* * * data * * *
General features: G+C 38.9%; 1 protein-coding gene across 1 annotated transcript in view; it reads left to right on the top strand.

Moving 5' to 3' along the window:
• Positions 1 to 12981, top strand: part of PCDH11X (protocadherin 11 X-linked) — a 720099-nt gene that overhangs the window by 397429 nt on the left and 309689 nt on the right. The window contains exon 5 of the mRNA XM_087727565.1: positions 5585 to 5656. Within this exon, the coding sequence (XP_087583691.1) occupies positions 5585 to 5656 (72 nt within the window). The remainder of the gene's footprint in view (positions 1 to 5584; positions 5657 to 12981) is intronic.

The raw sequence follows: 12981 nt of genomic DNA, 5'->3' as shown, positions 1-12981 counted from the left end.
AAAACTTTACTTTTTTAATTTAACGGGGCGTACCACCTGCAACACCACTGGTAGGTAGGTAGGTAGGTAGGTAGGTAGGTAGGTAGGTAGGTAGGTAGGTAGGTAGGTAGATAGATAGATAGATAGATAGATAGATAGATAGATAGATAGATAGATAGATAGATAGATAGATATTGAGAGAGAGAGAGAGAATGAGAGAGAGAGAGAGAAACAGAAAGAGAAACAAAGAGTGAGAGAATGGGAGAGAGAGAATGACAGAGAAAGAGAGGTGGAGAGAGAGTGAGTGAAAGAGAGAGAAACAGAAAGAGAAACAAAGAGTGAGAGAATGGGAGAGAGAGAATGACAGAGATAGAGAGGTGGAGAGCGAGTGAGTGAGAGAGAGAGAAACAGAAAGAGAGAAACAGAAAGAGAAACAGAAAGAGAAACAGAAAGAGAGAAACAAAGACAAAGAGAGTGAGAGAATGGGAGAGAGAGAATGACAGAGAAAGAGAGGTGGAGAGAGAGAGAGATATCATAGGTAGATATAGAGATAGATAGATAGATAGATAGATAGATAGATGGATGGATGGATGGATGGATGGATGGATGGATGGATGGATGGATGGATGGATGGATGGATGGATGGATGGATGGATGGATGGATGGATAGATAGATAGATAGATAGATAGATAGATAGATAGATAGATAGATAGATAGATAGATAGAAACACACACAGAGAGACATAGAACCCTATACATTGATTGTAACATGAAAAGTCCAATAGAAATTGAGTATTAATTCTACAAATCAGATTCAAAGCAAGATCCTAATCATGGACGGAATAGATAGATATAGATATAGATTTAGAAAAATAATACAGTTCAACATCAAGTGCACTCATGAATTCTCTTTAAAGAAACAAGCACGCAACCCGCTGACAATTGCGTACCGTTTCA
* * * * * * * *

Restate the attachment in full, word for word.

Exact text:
General features: G+C 38.9%; 1 protein-coding gene across 1 annotated transcript in view; it reads left to right on the top strand.

Moving 5' to 3' along the window:
• Positions 1 to 12981, top strand: part of PCDH11X (protocadherin 11 X-linked) — a 720099-nt gene that overhangs the window by 397429 nt on the left and 309689 nt on the right. The window contains exon 5 of the mRNA XM_087727565.1: positions 5585 to 5656. Within this exon, the coding sequence (XP_087583691.1) occupies positions 5585 to 5656 (72 nt within the window). The remainder of the gene's footprint in view (positions 1 to 5584; positions 5657 to 12981) is intronic.

The raw sequence follows: 12981 nt of genomic DNA, 5'->3' as shown, positions 1-12981 counted from the left end.
AAAACTTTACTTTTTTAATTTAACGGGGCGTACCACCTGCAACACCACTGGTAGGTAGGTAGGTAGGTAGGTAGGTAGGTAGGTAGGTAGGTAGGTAGGTAGGTAGGTAGATAGATAGATAGATAGATAGATAGATAGATAGATAGATAGATAGATAGATAGATAGATAGATATTGAGAGAGAGAGAGAGAATGAGAGAGAGAGAGAGAAACAGAAAGAGAAACAAAGAGTGAGAGAATGGGAGAGAGAGAATGACAGAGAAAGAGAGGTGGAGAGAGAGTGAGTGAAAGAGAGAGAAACAGAAAGAGAAACAAAGAGTGAGAGAATGGGAGAGAGAGAATGACAGAGATAGAGAGGTGGAGAGCGAGTGAGTGAGAGAGAGAGAAACAGAAAGAGAGAAACAGAAAGAGAAACAGAAAGAGAAACAGAAAGAGAGAAACAAAGACAAAGAGAGTGAGAGAATGGGAGAGAGAGAATGACAGAGAAAGAGAGGTGGAGAGAGAGAGAGATATCATAGGTAGATATAGAGATAGATAGATAGATAGATAGATAGATAGATGGATGGATGGATGGATGGATGGATGGATGGATGGATGGATGGATGGATGGATGGATGGATGGATGGATGGATGGATGGATGGATGGATAGATAGATAGATAGATAGATAGATAGATAGATAGATAGATAGATAGATAGATAGATAGAAACACACACAGAGAGACATAGAACCCTATACATTGATTGTAACATGAAAAGTCCAATAGAAATTGAGTATTAATTCTACAAATCAGATTCAAAGCAAGATCCTAATCATGGACGGAATAGATAGATATAGATATAGATTTAGAAAAATAATACAGTTCAACATCAAGTGCACTCATGAATTCTCTTTAAAGAAACAAGCACGCAACCCGCTGACAATTGCGTACCGTTTCA